reigns forever and ever!
But our love most times is not forever. We forget. We betray
the Lord. Like Peter did. Our knowledge, for the most part, is never
experiential, but merely theoretical. We know our catechism, but never live it.
We know the Gospels, but never preach or proclaim it. We know by heart, but
never with the heart.
Today, there is thrice-repeated challenge that we should
You recognize the risen Lord, you say? Then by all means,
“repent and be converted.” (1st Reading).
You claim to know the Lord? Then reflect on this: “Those who
say, ‘I know him,’ but do keep his commandments are liars.”
You say you are a witness to the resurrection? Then, what
about this? … “These are my words that I spoke to you while I was still with
you, that everything written about me must be fulfilled.”
Recognition ought to lead to reformation. Knowing must lead
to loving. Acknowledging the Lord Risen ought to pave the way to acclamation.
Then what ought we to do?
“You are witnesses of these things.”
Lord Jesus, open the Scriptures to us; make our hearts burn
while you speak to us! Make us recognize you. Make us reform our lives.
Make-overs have been a regular feature in this recent
decade. Old houses get a new lease on life – and, ohhs and ahhs – after what
they call an “extreme make-over.” Fitness and health and beauty gurus speak
endlessly about restoration of the physical kind that breathes in youth and
very literally some form of new life after similar extreme make-overs. Old
houses are renovated. Ancient ruins are restored, and life seems instantly renewed.
Or so we think.
But soon enough restored buildings suffer from the same
pattern of wear and tear. Renewed art works eventually accumulate grime and
grit and grease from too much exposure to the ravages brought by too many pairs
of feet trampling on very limited museum square footages all over the world.
Caverns with stalactite and stalagmite protrusions both up and down caves all
over the world soon suffer from too much body heat and acidic perspiration from
too many people who unwittingly kill the beauty of nature without trying very
“The world,” so says the Holy Book, “and all its pleasures
are fast drifting away” (1 Jn 2:17).An
author back in the day, says that just as soon as a baby is born, he is already
in the process of dying, and that process of dying is very literally repeated
every seven years, when all our cells are renewed, reborn, and restored, from
the biological point of view.
Today, since I write when the whole world is silent and in a
standstill, when all believers await the promise of the resurrection of the
Lord from the dead, I talk about the same process in reverse … from darkness to
light … from death to life … from falling down to rising once again.
Everyone of us has suffered some kind of little deaths in
our lives. God knows how many times I have … from being ignored to being
accused unjustly … from feeling despondent to feeling excited … from being
close to being helpless and hopeless to getting a new lease on courage and hope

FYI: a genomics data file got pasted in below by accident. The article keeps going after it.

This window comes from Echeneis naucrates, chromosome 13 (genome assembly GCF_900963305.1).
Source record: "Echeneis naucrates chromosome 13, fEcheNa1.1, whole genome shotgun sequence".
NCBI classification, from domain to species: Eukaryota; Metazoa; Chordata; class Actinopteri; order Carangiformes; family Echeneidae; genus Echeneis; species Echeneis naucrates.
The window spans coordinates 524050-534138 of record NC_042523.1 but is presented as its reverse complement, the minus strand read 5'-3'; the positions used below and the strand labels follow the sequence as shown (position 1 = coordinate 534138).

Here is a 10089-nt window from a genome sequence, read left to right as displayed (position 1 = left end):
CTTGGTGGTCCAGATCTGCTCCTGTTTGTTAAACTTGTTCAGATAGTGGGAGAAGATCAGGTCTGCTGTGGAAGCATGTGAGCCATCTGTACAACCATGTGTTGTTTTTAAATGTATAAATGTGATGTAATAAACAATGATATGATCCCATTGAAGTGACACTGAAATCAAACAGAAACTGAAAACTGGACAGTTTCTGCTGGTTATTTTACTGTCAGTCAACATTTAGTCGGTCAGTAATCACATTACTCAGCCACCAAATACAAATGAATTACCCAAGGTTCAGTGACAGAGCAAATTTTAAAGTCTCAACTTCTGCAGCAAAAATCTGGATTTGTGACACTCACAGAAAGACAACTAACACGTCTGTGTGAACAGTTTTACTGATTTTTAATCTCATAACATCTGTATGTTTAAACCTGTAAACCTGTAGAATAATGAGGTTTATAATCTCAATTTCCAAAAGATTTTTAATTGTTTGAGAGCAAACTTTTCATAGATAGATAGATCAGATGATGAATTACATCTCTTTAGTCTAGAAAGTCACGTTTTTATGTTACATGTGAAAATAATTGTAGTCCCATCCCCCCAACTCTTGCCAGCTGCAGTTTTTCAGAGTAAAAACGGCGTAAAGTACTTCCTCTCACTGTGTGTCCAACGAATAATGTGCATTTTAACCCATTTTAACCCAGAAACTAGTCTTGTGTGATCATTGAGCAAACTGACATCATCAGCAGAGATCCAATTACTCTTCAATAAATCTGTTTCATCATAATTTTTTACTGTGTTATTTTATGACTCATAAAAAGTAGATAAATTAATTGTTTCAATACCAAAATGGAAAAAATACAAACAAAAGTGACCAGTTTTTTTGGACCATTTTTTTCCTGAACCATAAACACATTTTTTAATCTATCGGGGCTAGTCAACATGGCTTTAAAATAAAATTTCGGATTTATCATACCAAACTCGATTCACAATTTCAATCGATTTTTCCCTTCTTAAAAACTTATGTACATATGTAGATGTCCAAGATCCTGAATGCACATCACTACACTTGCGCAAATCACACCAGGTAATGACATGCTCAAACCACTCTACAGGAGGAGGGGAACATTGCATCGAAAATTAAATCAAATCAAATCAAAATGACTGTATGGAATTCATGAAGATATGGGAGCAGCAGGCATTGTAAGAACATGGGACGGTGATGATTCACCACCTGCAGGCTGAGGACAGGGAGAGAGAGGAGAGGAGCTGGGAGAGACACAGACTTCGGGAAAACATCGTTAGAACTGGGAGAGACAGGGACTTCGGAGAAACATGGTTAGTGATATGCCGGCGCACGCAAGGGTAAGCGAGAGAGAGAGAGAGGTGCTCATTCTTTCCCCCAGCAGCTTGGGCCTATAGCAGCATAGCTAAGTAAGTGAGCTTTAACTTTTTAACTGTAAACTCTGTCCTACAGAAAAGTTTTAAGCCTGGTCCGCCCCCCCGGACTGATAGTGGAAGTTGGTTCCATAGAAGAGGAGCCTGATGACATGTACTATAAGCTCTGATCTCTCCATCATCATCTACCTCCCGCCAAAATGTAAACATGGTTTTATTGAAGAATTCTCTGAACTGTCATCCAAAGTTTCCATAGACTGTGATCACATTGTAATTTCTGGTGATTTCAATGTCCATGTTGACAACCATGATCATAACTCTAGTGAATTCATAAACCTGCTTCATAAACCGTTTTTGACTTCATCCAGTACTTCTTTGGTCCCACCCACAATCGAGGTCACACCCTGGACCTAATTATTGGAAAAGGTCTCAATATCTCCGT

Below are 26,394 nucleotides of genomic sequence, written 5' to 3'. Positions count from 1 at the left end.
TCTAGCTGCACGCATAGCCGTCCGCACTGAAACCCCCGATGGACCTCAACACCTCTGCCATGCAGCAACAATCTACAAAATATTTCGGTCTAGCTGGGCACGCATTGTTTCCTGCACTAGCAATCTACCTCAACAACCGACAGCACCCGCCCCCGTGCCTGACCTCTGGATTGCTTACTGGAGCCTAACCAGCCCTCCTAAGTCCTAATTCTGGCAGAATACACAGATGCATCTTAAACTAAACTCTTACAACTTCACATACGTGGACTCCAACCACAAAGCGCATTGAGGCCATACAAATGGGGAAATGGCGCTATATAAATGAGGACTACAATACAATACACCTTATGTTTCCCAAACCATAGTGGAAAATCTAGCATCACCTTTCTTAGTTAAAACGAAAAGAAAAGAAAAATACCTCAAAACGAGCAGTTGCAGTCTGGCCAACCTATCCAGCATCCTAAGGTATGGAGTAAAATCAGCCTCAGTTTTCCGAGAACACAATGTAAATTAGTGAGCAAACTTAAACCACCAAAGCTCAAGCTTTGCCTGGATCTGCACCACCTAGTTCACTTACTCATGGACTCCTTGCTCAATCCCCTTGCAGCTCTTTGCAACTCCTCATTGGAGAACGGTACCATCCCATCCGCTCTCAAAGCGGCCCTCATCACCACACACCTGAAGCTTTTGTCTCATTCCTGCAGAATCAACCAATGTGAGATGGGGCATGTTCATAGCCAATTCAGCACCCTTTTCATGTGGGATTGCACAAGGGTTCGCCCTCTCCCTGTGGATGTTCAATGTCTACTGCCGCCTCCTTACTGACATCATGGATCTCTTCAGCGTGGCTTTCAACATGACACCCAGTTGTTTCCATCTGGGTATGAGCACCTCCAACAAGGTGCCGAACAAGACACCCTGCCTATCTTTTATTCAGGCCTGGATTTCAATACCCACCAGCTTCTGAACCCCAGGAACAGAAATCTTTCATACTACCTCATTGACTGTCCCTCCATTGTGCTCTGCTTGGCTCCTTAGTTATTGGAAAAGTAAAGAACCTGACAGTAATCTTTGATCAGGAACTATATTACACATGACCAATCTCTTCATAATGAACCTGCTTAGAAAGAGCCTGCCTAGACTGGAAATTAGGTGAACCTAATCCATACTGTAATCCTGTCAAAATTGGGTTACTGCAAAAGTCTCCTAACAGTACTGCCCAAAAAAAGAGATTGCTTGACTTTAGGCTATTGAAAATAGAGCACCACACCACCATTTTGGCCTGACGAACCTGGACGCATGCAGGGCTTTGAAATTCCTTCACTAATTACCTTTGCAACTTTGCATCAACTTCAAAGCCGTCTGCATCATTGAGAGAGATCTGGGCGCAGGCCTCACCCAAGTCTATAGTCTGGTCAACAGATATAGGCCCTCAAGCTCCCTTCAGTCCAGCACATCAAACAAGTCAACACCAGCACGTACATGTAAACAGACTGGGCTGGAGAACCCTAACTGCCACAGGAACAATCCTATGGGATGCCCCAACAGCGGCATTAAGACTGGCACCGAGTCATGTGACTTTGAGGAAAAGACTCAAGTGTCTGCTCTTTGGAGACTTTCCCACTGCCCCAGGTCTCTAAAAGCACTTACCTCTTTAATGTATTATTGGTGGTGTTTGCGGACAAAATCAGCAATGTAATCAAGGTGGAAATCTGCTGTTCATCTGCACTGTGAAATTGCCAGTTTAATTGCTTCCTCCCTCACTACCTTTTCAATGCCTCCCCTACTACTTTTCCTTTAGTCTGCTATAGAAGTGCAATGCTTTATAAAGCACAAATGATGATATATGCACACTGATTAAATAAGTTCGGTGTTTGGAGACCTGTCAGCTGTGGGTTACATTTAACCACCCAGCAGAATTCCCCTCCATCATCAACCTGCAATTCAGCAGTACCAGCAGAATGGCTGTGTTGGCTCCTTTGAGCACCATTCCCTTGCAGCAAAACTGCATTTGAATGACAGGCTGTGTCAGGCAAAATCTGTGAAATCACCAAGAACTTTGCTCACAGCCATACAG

and everything else associated with faith … from being so sinful and so far
from the Lord to being restored to grace and inner peace of mind … I have died
– and at least, figuratively and spiritually – risen so many times in my life.
But this last statement is precisely why I am even writing this
and even talking about new life. And since He died and rose from the dead, all
this talk about make-overs and restorations and renovations all sounds hollow
and meaningless unless we talk of him who made it possible for us to even think
and hope and actually look forward to getting new life.
One can talk about renovations and restorations, but no one
does it like God who is the author of life. If he could make something out of
nothing, He, is capable of making new life come out even from the experience of
This is why the Easter Vigil is so symbolic, while at the
same time so realistic. The whole progression from darkness to light is
indicative, not only about a shallow make-over, but a deep Passover from death
Tonight’s fire is new. But there is more than new fire
tonight, but new birth. We are not doing a make-over but a Passover through a
new transition, to a new way of living. Christ did not die in vain, and He
definitely did not rise to new life in vain.
I still die a little so many times. Like when I sin … like
when I fail. I suffer little deaths when all my best dreams and best efforts go
down the drain on account of so many reasons, not excluding the lack of support
from otherwise good people who, for reasons best known to themselves (or not at
all), work at cross purposes with me, or refuse to cooperate with me, or ignore
me. Satan is very busy with those who are trying their level best to do good.
But today, I continue to stand tall and proud. I continue to
believe. I continue to rise. For deep in my heart, I know my Savior reigns. He
died. He rose. With Jesus I died. With Jesus I rose. With Jesus I hope for
I am a pilgrim. I am a learner. I journey with others in faith and life. In all I do, in my preaching, teaching, counseling, and writing, "all I want is to know Christ, and to experience the power of his resurrection" (Phil 3:10). By so doing, I humbly hope to make a difference in people's lives.